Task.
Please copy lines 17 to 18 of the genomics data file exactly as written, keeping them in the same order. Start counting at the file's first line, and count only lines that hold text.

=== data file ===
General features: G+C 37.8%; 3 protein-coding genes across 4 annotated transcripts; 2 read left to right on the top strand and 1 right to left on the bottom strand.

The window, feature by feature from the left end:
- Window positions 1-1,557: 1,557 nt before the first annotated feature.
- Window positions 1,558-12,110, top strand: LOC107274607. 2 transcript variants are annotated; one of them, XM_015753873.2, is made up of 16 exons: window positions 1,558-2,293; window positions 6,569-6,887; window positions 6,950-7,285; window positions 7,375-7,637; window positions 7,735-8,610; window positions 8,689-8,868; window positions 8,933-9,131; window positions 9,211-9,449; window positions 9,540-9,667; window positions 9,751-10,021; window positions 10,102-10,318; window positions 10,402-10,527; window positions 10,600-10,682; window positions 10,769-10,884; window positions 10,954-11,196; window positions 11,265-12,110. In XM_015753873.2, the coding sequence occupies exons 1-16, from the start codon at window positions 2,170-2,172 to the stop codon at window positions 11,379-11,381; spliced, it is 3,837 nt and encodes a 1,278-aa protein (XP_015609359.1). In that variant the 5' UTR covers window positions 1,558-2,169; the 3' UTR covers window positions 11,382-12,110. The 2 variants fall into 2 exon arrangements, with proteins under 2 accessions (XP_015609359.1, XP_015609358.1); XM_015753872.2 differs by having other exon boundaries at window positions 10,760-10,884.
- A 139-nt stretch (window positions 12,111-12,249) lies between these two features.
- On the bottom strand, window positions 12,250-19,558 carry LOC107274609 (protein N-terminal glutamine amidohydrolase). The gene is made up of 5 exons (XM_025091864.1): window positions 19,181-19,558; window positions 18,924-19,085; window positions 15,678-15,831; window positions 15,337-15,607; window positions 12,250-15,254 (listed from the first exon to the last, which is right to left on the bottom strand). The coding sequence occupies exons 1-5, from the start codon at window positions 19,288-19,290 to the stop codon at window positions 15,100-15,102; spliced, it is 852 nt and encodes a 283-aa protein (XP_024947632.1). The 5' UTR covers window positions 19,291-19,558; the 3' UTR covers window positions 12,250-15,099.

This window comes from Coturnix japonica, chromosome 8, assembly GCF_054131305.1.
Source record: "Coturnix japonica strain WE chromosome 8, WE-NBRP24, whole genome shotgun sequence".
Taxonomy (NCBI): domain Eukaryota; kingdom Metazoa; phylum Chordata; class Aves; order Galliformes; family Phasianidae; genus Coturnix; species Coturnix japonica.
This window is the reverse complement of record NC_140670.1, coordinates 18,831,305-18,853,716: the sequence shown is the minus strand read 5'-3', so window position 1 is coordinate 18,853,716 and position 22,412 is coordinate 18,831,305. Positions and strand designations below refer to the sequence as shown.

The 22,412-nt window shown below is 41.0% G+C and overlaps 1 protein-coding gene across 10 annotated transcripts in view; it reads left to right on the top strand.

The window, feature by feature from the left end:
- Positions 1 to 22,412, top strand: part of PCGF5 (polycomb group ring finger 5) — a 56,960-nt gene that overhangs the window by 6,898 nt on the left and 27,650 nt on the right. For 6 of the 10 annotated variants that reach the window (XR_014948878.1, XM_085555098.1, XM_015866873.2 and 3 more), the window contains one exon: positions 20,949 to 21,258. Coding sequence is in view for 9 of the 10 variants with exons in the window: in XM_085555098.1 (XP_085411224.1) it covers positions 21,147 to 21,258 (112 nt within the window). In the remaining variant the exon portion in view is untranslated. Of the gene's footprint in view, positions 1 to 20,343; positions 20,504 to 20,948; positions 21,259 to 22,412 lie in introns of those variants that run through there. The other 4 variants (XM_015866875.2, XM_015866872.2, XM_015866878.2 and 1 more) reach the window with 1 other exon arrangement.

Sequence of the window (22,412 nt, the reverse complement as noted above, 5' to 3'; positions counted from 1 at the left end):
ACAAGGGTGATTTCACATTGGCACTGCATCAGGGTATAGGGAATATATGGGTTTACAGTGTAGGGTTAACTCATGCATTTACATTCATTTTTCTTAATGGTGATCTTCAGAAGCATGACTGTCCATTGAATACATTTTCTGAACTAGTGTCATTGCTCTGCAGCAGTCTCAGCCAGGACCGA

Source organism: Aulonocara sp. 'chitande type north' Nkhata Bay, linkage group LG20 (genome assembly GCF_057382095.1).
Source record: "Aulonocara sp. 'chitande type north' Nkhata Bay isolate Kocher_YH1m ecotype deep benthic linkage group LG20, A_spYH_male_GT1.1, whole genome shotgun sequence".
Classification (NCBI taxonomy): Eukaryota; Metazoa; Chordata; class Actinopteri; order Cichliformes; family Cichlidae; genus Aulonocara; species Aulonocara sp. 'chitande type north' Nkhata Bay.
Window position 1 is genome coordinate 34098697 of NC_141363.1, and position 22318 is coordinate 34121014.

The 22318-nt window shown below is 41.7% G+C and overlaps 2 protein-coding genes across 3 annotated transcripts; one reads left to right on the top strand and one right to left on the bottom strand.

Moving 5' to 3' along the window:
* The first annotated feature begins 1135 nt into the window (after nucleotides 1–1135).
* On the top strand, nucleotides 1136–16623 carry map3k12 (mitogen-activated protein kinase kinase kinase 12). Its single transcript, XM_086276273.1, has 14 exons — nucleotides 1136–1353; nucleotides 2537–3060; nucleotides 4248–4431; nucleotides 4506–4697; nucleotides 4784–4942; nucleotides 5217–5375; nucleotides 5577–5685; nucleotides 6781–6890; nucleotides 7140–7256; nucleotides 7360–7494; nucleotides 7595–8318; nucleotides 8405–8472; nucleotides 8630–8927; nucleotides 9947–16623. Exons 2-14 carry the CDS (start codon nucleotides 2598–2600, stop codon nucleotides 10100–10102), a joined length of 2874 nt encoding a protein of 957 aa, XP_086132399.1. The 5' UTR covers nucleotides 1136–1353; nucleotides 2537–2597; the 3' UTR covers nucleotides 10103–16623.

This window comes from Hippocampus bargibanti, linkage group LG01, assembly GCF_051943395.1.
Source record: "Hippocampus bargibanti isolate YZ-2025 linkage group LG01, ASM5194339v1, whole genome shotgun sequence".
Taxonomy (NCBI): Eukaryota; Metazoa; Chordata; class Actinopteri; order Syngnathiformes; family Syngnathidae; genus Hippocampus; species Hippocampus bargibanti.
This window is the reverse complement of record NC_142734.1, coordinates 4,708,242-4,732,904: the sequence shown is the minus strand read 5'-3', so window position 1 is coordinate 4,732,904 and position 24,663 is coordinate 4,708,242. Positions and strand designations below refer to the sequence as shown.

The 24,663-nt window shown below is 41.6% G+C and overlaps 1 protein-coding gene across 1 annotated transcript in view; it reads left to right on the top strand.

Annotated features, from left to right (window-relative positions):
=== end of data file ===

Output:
Source record: "Aulonocara sp. 'chitande type north' Nkhata Bay isolate Kocher_YH1m ecotype deep benthic linkage group LG20, A_spYH_male_GT1.1, whole genome shotgun sequence".
Classification (NCBI taxonomy): Eukaryota; Metazoa; Chordata; class Actinopteri; order Cichliformes; family Cichlidae; genus Aulonocara; species Aulonocara sp. 'chitande type north' Nkhata Bay.